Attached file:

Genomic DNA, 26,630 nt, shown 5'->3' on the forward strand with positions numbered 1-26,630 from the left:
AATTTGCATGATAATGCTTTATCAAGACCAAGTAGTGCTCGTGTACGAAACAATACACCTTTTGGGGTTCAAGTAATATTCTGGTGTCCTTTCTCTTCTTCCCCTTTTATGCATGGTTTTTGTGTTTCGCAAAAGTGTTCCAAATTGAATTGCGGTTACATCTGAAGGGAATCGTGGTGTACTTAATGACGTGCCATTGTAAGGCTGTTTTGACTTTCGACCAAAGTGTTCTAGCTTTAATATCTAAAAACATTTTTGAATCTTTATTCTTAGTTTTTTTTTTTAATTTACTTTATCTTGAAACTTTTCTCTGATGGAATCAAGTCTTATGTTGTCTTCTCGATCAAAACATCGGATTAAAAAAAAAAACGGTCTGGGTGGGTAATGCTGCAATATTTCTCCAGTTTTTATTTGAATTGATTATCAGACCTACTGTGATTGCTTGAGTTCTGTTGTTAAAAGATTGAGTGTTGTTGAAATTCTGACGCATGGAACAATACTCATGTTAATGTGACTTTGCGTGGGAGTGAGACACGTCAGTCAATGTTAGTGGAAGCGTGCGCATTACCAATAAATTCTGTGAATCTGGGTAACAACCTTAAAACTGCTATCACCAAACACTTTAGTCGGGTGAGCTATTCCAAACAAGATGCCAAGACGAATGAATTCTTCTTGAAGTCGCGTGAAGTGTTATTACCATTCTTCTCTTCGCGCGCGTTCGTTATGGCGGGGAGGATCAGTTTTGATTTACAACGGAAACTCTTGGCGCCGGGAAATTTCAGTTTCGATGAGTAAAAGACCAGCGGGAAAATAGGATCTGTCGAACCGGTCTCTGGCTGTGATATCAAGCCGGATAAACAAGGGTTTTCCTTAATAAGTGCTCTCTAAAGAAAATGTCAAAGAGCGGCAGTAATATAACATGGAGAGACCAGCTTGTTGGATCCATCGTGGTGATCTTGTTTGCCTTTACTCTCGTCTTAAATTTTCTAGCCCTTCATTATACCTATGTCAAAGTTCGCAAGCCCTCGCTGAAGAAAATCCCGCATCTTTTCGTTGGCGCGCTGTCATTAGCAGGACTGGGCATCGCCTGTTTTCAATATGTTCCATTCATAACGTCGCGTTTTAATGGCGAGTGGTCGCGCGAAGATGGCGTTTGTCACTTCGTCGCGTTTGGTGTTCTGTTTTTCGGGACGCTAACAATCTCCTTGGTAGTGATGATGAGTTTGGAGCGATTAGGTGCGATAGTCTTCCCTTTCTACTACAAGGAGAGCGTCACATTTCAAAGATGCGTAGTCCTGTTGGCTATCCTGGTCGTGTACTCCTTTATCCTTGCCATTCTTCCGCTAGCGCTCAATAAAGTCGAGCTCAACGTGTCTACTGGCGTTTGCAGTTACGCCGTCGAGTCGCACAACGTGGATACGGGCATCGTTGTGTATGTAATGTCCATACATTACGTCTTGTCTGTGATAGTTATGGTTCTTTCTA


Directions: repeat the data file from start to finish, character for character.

Genomic DNA, 26,630 nt, shown 5'->3' on the forward strand with positions numbered 1-26,630 from the left:
AATTTGCATGATAATGCTTTATCAAGACCAAGTAGTGCTCGTGTACGAAACAATACACCTTTTGGGGTTCAAGTAATATTCTGGTGTCCTTTCTCTTCTTCCCCTTTTATGCATGGTTTTTGTGTTTCGCAAAAGTGTTCCAAATTGAATTGCGGTTACATCTGAAGGGAATCGTGGTGTACTTAATGACGTGCCATTGTAAGGCTGTTTTGACTTTCGACCAAAGTGTTCTAGCTTTAATATCTAAAAACATTTTTGAATCTTTATTCTTAGTTTTTTTTTTTAATTTACTTTATCTTGAAACTTTTCTCTGATGGAATCAAGTCTTATGTTGTCTTCTCGATCAAAACATCGGATTAAAAAAAAAAACGGTCTGGGTGGGTAATGCTGCAATATTTCTCCAGTTTTTATTTGAATTGATTATCAGACCTACTGTGATTGCTTGAGTTCTGTTGTTAAAAGATTGAGTGTTGTTGAAATTCTGACGCATGGAACAATACTCATGTTAATGTGACTTTGCGTGGGAGTGAGACACGTCAGTCAATGTTAGTGGAAGCGTGCGCATTACCAATAAATTCTGTGAATCTGGGTAACAACCTTAAAACTGCTATCACCAAACACTTTAGTCGGGTGAGCTATTCCAAACAAGATGCCAAGACGAATGAATTCTTCTTGAAGTCGCGTGAAGTGTTATTACCATTCTTCTCTTCGCGCGCGTTCGTTATGGCGGGGAGGATCAGTTTTGATTTACAACGGAAACTCTTGGCGCCGGGAAATTTCAGTTTCGATGAGTAAAAGACCAGCGGGAAAATAGGATCTGTCGAACCGGTCTCTGGCTGTGATATCAAGCCGGATAAACAAGGGTTTTCCTTAATAAGTGCTCTCTAAAGAAAATGTCAAAGAGCGGCAGTAATATAACATGGAGAGACCAGCTTGTTGGATCCATCGTGGTGATCTTGTTTGCCTTTACTCTCGTCTTAAATTTTCTAGCCCTTCATTATACCTATGTCAAAGTTCGCAAGCCCTCGCTGAAGAAAATCCCGCATCTTTTCGTTGGCGCGCTGTCATTAGCAGGACTGGGCATCGCCTGTTTTCAATATGTTCCATTCATAACGTCGCGTTTTAATGGCGAGTGGTCGCGCGAAGATGGCGTTTGTCACTTCGTCGCGTTTGGTGTTCTGTTTTTCGGGACGCTAACAATCTCCTTGGTAGTGATGATGAGTTTGGAGCGATTAGGTGCGATAGTCTTCCCTTTCTACTACAAGGAGAGCGTCACATTTCAAAGATGCGTAGTCCTGTTGGCTATCCTGGTCGTGTACTCCTTTATCCTTGCCATTCTTCCGCTAGCGCTCAATAAAGTCGAGCTCAACGTGTCTACTGGCGTTTGCAGTTACGCCGTCGAGTCGCACAACGTGGATACGGGCATCGTTGTGTATGTAATGTCCATACATTACGTCTTGTCTGTGATAGTTATGGTTCTTTCTA